During the years immediately preceding the outbreak of war, a number of articles were written for various aviation and military magazines discussing the relative merits of flying boats and of large land-based airplanes. This discussion, like the air-cooled, 1iquid-coo1ed controversy, produced no real conclusion and was cut short by the war which welcomed anything that could fly. Flying boats like the Martin Mariner, the Consolidated Coronado, the Consolidated PBYs and various British types are in steady service and are giving a good account of themselves. At the same time, the Navy has turned enthusiastically to land-based Liberators. If the Army fails to use flying boats on occasion it is largely because we have fewer flying boats than land-based aircraft.
On the other hand there is the problem of private flying. Because of war training there are now at least one hundred thousand more Americans with pi1ot's licenses than there were three years ago. By the end of the war this number will have swollen to at least 250,000. Add to these the 750,000 men who failed to complete their military pilot training who can qualify for a civilian license and you have 1,000,000 brand new postwar pilots. Whatever helicopter production may or may not be, it is quite likely that the greater part of this million will forego the helicopter and will clamor for orthodox airplanes.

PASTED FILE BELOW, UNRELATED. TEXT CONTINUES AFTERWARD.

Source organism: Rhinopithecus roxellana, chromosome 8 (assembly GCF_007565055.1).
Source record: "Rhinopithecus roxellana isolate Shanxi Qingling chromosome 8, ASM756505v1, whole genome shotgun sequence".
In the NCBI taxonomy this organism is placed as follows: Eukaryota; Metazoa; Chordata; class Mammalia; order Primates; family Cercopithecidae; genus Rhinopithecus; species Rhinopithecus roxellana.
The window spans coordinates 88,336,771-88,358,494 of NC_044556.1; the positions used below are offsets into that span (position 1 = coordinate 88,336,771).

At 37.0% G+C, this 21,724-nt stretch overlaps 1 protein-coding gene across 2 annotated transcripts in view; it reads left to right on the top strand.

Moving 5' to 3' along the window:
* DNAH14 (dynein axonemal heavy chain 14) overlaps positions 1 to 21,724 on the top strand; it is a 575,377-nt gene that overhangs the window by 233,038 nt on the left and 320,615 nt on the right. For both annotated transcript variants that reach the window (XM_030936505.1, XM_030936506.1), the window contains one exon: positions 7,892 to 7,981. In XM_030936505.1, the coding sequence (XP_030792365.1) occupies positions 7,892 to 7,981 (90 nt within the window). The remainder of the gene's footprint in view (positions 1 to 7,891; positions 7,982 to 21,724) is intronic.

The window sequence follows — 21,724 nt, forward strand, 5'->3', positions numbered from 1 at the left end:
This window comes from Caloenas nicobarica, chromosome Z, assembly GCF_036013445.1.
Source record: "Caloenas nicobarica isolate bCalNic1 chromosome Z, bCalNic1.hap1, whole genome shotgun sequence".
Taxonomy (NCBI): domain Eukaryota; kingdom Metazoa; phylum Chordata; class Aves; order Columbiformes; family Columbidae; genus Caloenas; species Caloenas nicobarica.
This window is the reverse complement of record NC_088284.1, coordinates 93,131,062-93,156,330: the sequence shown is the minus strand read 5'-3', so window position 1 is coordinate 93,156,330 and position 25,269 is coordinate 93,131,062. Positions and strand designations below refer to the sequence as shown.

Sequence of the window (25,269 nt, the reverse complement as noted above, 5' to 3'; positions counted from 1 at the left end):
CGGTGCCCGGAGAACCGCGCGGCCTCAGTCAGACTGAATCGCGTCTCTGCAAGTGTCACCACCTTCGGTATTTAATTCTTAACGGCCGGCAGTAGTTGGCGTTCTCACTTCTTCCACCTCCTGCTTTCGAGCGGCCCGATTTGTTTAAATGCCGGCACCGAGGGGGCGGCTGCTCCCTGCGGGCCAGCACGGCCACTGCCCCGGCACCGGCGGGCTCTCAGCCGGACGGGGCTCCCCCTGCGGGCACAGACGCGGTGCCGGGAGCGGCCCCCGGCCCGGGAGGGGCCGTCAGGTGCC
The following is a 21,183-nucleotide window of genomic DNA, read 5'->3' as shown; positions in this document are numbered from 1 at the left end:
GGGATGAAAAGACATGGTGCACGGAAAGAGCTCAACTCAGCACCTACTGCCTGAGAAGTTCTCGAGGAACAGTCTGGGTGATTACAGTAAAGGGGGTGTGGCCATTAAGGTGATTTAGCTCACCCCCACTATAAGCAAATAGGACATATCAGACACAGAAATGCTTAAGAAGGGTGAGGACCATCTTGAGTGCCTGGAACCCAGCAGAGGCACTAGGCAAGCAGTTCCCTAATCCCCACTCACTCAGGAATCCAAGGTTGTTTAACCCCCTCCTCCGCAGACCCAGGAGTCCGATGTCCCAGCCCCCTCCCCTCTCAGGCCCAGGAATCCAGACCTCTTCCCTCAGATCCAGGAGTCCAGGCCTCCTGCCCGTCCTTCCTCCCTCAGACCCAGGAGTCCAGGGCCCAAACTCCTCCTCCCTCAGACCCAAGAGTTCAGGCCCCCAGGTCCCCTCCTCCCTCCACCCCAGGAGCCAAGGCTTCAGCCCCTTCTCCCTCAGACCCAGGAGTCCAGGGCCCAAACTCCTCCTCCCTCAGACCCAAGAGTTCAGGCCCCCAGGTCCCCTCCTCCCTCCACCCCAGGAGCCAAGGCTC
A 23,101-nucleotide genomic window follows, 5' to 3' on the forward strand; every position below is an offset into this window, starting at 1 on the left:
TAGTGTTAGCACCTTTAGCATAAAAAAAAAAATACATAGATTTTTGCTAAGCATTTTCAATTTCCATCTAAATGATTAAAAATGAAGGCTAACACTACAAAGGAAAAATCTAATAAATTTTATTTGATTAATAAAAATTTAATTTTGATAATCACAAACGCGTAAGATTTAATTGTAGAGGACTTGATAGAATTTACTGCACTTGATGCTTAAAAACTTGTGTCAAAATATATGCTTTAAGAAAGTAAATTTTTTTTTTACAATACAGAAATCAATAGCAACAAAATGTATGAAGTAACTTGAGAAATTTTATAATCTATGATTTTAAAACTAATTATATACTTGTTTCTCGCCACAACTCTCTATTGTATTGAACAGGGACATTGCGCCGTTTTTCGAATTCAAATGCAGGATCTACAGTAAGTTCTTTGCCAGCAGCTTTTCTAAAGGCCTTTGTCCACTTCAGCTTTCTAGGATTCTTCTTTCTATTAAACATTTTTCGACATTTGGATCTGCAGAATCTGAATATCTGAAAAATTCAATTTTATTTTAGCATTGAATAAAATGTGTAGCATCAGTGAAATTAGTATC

We can expect a mass demand for large-size passenger aircraft on the one hand and a mass demand for small private aircraft on the other. It may be said here that the question of flying boat and land-based aircraft efficiency does not affect the second kind of demand. But this comparison may arise for reasons which have little to do with flying. It is a question of airports and the money needed to build and to maintain them.
Much of the early discussion regarding large planes was concerned with questions of safety. It was claimed that land craft were essentially safer over land, while flying boats were less dangerous over water. This argument is now obsolete. A comprehensive survey made just before the war revealed so many sufficiently large bodies of water in the United States that transcontinental flights by flying boats can be considered quite safe. The war itself has produced additional proof. Consolidated has flown thousands of miles overland to deliver flying boats while land-based aircraft have been used extensively over long stretches of open water.